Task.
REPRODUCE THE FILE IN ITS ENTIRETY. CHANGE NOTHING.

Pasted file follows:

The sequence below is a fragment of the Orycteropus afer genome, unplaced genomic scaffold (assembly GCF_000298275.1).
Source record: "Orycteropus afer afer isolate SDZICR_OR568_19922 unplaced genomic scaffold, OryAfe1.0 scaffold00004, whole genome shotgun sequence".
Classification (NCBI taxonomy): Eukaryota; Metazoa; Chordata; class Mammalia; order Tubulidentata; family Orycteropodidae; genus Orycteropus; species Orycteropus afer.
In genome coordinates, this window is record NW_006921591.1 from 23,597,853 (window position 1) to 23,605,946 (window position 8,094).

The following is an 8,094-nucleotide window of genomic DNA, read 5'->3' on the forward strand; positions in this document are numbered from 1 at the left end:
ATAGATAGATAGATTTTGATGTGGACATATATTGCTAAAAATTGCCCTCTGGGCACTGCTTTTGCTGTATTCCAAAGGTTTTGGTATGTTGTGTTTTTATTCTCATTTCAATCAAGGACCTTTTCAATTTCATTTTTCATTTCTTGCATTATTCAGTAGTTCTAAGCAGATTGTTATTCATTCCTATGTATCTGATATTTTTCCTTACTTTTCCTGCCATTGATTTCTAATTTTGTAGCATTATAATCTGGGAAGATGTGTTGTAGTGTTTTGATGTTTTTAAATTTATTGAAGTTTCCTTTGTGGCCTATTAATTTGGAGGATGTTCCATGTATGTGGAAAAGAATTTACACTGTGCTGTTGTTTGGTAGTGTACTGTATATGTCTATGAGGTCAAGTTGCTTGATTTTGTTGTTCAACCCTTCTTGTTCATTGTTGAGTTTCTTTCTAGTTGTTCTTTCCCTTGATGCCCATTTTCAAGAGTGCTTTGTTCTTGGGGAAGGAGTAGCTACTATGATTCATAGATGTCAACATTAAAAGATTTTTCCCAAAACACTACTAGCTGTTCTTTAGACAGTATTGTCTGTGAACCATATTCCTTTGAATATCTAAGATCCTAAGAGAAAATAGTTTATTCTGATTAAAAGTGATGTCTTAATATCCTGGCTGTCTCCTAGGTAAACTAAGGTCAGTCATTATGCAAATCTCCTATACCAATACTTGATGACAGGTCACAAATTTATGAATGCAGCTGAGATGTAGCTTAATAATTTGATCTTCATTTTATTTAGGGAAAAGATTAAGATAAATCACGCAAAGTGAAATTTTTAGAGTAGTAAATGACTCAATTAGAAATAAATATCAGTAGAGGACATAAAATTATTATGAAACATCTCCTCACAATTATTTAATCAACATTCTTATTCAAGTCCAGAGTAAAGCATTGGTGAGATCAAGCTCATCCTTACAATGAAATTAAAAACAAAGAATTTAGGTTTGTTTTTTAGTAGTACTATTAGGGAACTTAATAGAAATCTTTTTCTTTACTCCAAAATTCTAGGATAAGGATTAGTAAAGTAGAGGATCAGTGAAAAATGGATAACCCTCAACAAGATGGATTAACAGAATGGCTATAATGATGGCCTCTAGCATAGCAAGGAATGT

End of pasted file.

The sequence below is a fragment of the Orycteropus afer genome, unplaced genomic scaffold (assembly GCF_000298275.1).
Source record: "Orycteropus afer afer isolate SDZICR_OR568_19922 unplaced genomic scaffold, OryAfe1.0 scaffold00004, whole genome shotgun sequence".
Classification (NCBI taxonomy): Eukaryota; Metazoa; Chordata; class Mammalia; order Tubulidentata; family Orycteropodidae; genus Orycteropus; species Orycteropus afer.
In genome coordinates, this window is record NW_006921591.1 from 23,597,853 (window position 1) to 23,605,946 (window position 8,094).

The following is an 8,094-nucleotide window of genomic DNA, read 5'->3' on the forward strand; positions in this document are numbered from 1 at the left end:
ATAGATAGATAGATTTTGATGTGGACATATATTGCTAAAAATTGCCCTCTGGGCACTGCTTTTGCTGTATTCCAAAGGTTTTGGTATGTTGTGTTTTTATTCTCATTTCAATCAAGGACCTTTTCAATTTCATTTTTCATTTCTTGCATTATTCAGTAGTTCTAAGCAGATTGTTATTCATTCCTATGTATCTGATATTTTTCCTTACTTTTCCTGCCATTGATTTCTAATTTTGTAGCATTATAATCTGGGAAGATGTGTTGTAGTGTTTTGATGTTTTTAAATTTATTGAAGTTTCCTTTGTGGCCTATTAATTTGGAGGATGTTCCATGTATGTGGAAAAGAATTTACACTGTGCTGTTGTTTGGTAGTGTACTGTATATGTCTATGAGGTCAAGTTGCTTGATTTTGTTGTTCAACCCTTCTTGTTCATTGTTGAGTTTCTTTCTAGTTGTTCTTTCCCTTGATGCCCATTTTCAAGAGTGCTTTGTTCTTGGGGAAGGAGTAGCTACTATGATTCATAGATGTCAACATTAAAAGATTTTTCCCAAAACACTACTAGCTGTTCTTTAGACAGTATTGTCTGTGAACCATATTCCTTTGAATATCTAAGATCCTAAGAGAAAATAGTTTATTCTGATTAAAAGTGATGTCTTAATATCCTGGCTGTCTCCTAGGTAAACTAAGGTCAGTCATTATGCAAATCTCCTATACCAATACTTGATGACAGGTCACAAATTTATGAATGCAGCTGAGATGTAGCTTAATAATTTGATCTTCATTTTATTTAGGGAAAAGATTAAGATAAATCACGCAAAGTGAAATTTTTAGAGTAGTAAATGACTCAATTAGAAATAAATATCAGTAGAGGACATAAAATTATTATGAAACATCTCCTCACAATTATTTAATCAACATTCTTATTCAAGTCCAGAGTAAAGCATTGGTGAGATCAAGCTCATCCTTACAATGAAATTAAAAACAAAGAATTTAGGTTTGTTTTTTAGTAGTACTATTAGGGAACTTAATAGAAATCTTTTTCTTTACTCCAAAATTCTAGGATAAGGATTAGTAAAGTAGAGGATCAGTGAAAAATGGATAACCCTCAACAAGATGGATTAACAGAATGGCTATAATGATGGCCTCTAGCATAGCAAGGAATGT